Life Lessons from TV Comedy
|Image courtesy of Ambro
One of the most important life lessons I learned came from watching sitcoms on television. Surprising, right? Who would believe that TV comedy can teach anything, other than how to write unoriginal, formulaic stories around forgettable characters? Well, it can, but you need to add an ounce of thought from your own brain to get the message. The message is actually fairly obvious but sometimes you don’t really get it until it hits you in the face. This message came to the fore front of my mind after watching an early episode of CBS’s “The Odd Couple” with Matthew Perry.
Poor Matthew Perry can’t seem to get a break. This is his fourth sitcom since ending Friends, and none of the others have been hits. Frankly, I only remember the prior two, having completely forgotten Studio 60 on the Sunset Strip. I rather liked Mr. Sunshine, although it was no work of comedic genius. Similarly, Go On was entertaining if not inspired. Rather than fail one more time, Perry goes with stock formula comedy in The Odd Couple, but fails miserably at that too. The Odd Couple is old hat, first appearing in 1965 as a stage play. The basic plot involves two completely different people (Oscar, a slob and Felix, a obsessive neat freak) thrown together by circumstances, in this case, divorce. Perry’s version is the lowest common denominator of comedy, with simple plots, and requires almost no writing talent to create the stories. It is exactly that lowest common denominator of comedy, of human behavior, that provides the important lesson.
In this episode, an old college friend of both characters is having a wedding, which means everybody they knew from college will be there, including Oscar’s “girl who got away” and Felix’s recent ex-wife. Oscar decides to go to the reception being aloof and cool to impress the target of his affections, while Felix takes a fake date to appear to his ex-wife that he is cool and has moved on. Of course, both Oscar and Felix are extremely anxious and nervous about seeing their respective loves, but they have to put on an act, a false front, to hide their anxiety from their peers.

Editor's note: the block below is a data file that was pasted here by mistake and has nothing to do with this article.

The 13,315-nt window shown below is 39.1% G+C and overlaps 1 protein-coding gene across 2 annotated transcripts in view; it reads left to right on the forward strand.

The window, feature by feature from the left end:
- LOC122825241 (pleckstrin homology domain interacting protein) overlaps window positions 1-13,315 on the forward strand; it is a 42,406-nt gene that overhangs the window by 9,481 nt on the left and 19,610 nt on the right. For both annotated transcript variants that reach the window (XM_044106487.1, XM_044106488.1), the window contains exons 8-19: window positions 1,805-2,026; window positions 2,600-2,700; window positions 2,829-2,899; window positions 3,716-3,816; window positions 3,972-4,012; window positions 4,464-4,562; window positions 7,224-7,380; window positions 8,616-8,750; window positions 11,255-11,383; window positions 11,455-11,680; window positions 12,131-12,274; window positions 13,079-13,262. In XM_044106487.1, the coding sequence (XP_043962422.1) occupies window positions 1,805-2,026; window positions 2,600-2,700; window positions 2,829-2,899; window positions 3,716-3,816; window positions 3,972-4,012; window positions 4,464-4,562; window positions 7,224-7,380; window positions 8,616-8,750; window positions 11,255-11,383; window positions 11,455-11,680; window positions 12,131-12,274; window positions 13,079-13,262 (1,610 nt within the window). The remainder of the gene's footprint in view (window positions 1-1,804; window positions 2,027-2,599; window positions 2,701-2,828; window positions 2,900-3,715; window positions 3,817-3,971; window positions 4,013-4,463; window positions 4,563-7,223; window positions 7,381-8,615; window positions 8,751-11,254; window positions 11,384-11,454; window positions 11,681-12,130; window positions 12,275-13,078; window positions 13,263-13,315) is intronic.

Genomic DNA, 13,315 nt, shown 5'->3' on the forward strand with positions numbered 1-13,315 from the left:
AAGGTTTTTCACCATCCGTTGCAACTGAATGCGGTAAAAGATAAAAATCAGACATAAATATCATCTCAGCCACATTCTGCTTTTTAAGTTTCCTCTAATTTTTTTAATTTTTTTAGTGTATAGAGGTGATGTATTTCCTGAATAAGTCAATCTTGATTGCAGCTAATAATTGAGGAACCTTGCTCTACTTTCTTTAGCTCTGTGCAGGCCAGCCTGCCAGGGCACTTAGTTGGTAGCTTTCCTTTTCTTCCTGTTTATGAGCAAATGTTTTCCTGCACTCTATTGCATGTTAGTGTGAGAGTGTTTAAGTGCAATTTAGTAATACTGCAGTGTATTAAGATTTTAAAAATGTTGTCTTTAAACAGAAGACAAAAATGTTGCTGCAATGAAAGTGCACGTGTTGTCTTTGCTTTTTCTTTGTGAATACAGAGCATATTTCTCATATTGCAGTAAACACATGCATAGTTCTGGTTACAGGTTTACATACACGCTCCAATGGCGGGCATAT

Naturally, the acts start to break down, and the two roommates extend the walls and lie to the point that their respective false fronts collapse under the weight of the deception. In the end, neither of them get their girl. In fact, they both look rather foolish, and in the process the audience is supposed to laugh at their self-inflicted misfortune. This is formulaic comedy.
So where is the humor in all this? Perhaps it’s supposedly funny because we tend to find humor in the acts of the characters messing up their lives; perhaps it’s funny because we can laugh at them for being so stupid. I can even remember myself thinking “I can’t believe he just did that! What an idiot!” In fact, there’s very little humor there; it’s all rather sad.
And saddest of all is that this concept is canon among comedy writers. It even has a name; a comedy of errors, (not to be confused with the Shakespearean play, The Comedy of Errors, which is, well, exactly that!) Why is it so common? Simple! Humans tend to find humor in other people’s misfortunes, as long as the misfortunes are relatively minor. We find humor in someone messing up his or her life, not ours.